Definition of circumvent
- Circumvented by the enemy, he had to surrender.
- the river circumvented
- the setup circumvented the red tape
- —Lynne McTaggart
- circumvent a problem
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We circumvented the problem by using a different program.
He found a way to circumvent the law.
These example sentences are selected automatically from various online news sources to reflect current usage of the word 'circumvent.' Views expressed in the examples do not represent the opinion of Merriam-Webster or its editors. Send us feedback.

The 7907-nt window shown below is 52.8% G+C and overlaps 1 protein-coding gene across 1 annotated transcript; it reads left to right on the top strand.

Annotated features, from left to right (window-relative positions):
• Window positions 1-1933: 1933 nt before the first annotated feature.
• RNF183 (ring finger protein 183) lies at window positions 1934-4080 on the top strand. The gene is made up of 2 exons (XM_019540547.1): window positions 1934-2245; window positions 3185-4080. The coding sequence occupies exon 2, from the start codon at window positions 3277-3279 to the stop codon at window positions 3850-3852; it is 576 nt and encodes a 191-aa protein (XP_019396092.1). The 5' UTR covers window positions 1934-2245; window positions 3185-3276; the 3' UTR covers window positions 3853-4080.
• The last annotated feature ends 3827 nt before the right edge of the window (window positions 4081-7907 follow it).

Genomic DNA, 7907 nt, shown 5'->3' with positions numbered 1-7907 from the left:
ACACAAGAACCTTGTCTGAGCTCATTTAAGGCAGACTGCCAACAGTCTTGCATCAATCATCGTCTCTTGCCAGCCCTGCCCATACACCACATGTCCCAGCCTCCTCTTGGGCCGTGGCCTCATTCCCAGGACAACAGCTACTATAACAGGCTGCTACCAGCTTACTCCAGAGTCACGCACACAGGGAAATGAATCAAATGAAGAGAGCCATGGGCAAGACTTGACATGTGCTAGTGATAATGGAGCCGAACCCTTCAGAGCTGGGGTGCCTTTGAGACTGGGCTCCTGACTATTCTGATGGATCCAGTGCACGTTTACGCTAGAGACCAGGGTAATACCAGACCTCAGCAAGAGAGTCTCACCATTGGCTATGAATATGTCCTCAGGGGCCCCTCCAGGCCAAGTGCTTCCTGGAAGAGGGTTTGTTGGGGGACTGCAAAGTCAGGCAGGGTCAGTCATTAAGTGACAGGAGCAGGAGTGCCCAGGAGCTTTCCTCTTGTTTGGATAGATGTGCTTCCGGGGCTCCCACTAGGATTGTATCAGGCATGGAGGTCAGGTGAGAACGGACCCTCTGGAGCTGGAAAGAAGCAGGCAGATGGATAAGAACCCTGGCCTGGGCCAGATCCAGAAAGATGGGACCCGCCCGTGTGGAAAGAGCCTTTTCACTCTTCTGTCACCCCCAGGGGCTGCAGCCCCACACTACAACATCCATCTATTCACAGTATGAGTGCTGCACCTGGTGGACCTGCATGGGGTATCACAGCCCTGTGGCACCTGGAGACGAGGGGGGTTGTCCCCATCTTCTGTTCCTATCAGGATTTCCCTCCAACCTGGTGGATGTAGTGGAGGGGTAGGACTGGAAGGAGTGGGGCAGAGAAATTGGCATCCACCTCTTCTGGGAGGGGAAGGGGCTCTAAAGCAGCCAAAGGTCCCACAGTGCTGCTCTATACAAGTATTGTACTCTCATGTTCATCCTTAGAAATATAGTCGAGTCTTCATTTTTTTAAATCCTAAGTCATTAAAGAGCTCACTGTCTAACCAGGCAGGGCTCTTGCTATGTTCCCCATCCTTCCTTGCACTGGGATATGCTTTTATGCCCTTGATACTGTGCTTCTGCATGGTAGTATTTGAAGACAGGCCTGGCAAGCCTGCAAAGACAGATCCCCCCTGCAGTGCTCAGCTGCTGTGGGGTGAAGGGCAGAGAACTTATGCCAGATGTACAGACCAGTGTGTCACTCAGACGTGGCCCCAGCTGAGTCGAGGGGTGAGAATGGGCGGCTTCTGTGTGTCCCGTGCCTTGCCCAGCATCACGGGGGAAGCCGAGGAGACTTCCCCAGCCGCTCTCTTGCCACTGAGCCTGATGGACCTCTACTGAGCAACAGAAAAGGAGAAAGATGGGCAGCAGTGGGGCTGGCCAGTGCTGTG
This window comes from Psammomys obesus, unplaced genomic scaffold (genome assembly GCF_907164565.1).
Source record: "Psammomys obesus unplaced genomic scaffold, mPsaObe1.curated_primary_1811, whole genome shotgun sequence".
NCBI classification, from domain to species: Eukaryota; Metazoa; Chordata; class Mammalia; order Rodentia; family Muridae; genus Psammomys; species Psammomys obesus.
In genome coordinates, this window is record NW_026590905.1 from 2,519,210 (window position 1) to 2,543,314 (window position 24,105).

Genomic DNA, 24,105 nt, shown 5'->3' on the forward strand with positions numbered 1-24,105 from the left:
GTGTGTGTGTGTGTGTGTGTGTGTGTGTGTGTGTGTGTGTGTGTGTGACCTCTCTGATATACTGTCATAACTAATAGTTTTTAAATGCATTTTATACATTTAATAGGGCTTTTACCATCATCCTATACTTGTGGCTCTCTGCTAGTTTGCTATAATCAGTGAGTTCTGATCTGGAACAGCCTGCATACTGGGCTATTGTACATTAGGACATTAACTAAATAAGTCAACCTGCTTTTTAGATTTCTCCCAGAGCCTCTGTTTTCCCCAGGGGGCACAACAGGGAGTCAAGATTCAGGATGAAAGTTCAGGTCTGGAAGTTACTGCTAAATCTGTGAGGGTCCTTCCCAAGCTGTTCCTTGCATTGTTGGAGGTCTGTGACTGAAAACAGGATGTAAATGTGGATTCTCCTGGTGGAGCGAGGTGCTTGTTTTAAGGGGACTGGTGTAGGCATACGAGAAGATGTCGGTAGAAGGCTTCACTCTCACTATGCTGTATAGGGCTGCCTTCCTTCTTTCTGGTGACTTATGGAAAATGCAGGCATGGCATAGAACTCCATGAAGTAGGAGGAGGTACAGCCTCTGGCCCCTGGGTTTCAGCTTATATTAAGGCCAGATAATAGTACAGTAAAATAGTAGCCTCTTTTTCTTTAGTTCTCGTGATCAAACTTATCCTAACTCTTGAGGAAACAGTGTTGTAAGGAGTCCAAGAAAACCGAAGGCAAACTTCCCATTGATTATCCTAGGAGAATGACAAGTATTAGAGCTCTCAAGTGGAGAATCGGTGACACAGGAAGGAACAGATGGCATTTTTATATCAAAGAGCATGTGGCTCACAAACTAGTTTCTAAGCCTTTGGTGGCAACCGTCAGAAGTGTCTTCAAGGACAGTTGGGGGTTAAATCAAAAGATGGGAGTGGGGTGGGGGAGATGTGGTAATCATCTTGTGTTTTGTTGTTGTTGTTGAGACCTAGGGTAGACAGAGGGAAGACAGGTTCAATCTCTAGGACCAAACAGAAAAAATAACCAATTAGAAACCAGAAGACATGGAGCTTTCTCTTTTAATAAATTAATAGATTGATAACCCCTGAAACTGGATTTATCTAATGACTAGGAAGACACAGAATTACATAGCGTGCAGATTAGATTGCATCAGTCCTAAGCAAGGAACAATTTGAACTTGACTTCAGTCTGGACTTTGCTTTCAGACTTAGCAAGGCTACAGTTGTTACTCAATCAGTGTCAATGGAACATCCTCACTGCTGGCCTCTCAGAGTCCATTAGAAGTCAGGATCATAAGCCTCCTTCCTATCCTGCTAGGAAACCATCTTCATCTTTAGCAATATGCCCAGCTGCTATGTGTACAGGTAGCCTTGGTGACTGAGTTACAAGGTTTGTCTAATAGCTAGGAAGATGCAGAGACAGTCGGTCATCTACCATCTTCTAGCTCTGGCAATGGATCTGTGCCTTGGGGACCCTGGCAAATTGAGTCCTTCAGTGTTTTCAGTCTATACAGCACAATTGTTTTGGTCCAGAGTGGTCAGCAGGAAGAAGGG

If you’ve ever felt as if someone were circling around the rules, you have an idea of the origins of "circumvent" - it derives from the Latin circum, meaning "circle," and "ventus," the past participle of the Latin verb venire, meaning "to come." The earliest uses of "circumvent" referred to a tactic of hunting or warfare in which the quarry or enemy was encircled and captured. Today, however, "circumvent" more often suggests avoidance than entrapment; it typically means to "get around" someone or something, as in our example sentences.
: to avoid being stopped by (something, such as a law or rule) : to get around (something) in a clever and sometimes dishonest way
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